With a proper diet you can slow down your own aging process. You can find out which foods are suitable for this here.
In the so-called Blue Zones, the life expectancy of its inhabitants is 90 to 100 years. Its residents enjoy excellent health and live much longer than people in other countries. In addition to special environmental influences, social interactions, sufficient exercise and general lifestyle, diet also plays an important role. Residents of Blue Zones consume many foods rich in nutrients and health-promoting properties.
Aging healthily: Seven foods help increase life expectancy
What are “Blue Zones”?
The Blue Zones were made known through the report “The Secrets of a Long Life” that was broadcast on National Geographic. Producer Dan Buettner visited these regions around the world in 2005 and was accompanied by anthropologists, geneticists and nutritionists, among others. He also reported in numerous books on the diet and lifestyle of the residents, who have a long life expectancy. Blue Zones include the following five locations: Ikaria (Greek island), Nicoya (Costa Rica, peninsula), Loma Linda (California), Okinawa (Japan), Ogliastra (Sardinia)
Their diet is made up of a variety of whole and plant-based foods, which provide them with lots of fiber, vitamins, antioxidants and minerals. This means they not only have a longer life expectancy, but also a lower rate of age-related diseases such as diabetes, cancer and cardiovascular disease. The following seven foods are usually on the menu in this region:
Don’t miss a thing: You will find everything related to health in the regular newsletter from our partner 24vita.de.
- olive oil: It is rich in monounsaturated fatty acids, which can reduce the risk of heart disease and lower LDL cholesterol, which is considered bad. Olive oil also contains antioxidants. These have an anti-inflammatory effect and reduce the risk of chronic diseases such as diabetes or cancer. Therefore, oil is suitable as the main source of fat in cooking. You can use it in vegetable dishes, sauces and salads to counteract rapid aging.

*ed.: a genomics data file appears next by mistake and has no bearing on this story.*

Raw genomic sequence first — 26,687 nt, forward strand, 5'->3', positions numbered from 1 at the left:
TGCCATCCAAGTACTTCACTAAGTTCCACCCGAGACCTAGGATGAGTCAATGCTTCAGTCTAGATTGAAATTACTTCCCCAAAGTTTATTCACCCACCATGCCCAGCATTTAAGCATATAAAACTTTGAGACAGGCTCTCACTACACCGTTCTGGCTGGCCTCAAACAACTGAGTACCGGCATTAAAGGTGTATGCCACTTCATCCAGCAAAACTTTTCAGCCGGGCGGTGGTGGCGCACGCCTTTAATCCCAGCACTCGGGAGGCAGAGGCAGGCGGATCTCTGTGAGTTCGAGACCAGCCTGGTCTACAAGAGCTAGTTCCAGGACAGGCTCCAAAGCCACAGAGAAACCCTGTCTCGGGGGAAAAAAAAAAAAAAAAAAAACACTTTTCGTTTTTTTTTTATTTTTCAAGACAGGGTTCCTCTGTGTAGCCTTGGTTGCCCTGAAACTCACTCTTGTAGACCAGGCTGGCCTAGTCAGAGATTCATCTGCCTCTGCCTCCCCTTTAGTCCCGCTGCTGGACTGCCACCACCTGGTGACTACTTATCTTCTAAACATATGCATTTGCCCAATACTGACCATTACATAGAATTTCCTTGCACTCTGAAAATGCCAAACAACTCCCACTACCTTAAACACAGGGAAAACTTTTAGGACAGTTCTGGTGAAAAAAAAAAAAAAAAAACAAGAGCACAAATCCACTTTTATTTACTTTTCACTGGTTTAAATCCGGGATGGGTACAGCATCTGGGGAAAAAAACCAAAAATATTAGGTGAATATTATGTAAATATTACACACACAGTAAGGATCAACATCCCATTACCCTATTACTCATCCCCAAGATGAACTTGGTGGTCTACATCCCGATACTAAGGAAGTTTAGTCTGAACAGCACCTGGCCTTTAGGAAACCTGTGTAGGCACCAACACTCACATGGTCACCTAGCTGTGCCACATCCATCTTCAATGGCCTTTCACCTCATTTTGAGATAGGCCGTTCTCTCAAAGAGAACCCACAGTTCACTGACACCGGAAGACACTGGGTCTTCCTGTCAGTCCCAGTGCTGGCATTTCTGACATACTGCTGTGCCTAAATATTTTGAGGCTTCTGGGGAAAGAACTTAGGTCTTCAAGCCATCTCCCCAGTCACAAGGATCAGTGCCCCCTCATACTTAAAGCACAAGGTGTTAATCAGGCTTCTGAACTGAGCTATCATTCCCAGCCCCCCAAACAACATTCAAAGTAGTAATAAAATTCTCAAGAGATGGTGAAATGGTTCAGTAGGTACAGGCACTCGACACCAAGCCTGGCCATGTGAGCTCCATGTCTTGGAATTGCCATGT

- Vegetables: Blue zone residents especially eat cruciferous vegetables such as cauliflower, cabbage and broccoli. These provide a lot of fiber, vitamins and minerals. They strengthen the immune system, the nervous system and promote brain health. Eating a variety of vegetables every day (raw, steamed, or otherwise prepared) also contributes to longevity. At the same time, the risk of chronic diseases, such as cancer or heart disease, is reduced.
- Beans: They also contain a variety of vitamins and minerals and are rich in fiber and protein. Consuming them promotes intestinal health and reduces the risk of heart disease. They are also usually consumed by people who live in blue zones. This contributes to their long life expectancy.
- Coffee: The popular hot drink can speed up your metabolism and therefore help you lose weight. It may also promote good heart health and memory performance, as well as reduce the likelihood of certain types of cancer.
- walnuts: With their high amount of fiber, healthy fats, minerals such as magnesium and potassium, as well as plenty of protein, nuts are real little sources of energy. Since people in blue zones consume them regularly, they promote long life expectancy. Because nuts improve heart health and reduce the risk of chronic diseases. It is best to eat a handful of nuts every day, such as walnuts, pistachios or almonds.
- Water: People in blue zones drink enough water per day. Water supports all body functions and is important for good hydration. For this reason, the German Nutrition Society (DGE) recommends that adults drink between 1.5 and 2 liters of water per day. This ensures that the body receives an optimal supply of fluids.
- red wine: In blue zones, red wine in particular is consumed in moderation in terms of alcohol. Contains antioxidants from grape skin. They have an anti-inflammatory effect and reduce the risk of cardiovascular diseases.
This article only contains general information on the respective health topic and is therefore not intended for self-diagnosis, treatment or medication. In no case does it replace a visit to the doctor. Unfortunately, our editorial team cannot answer individual questions about medical conditions.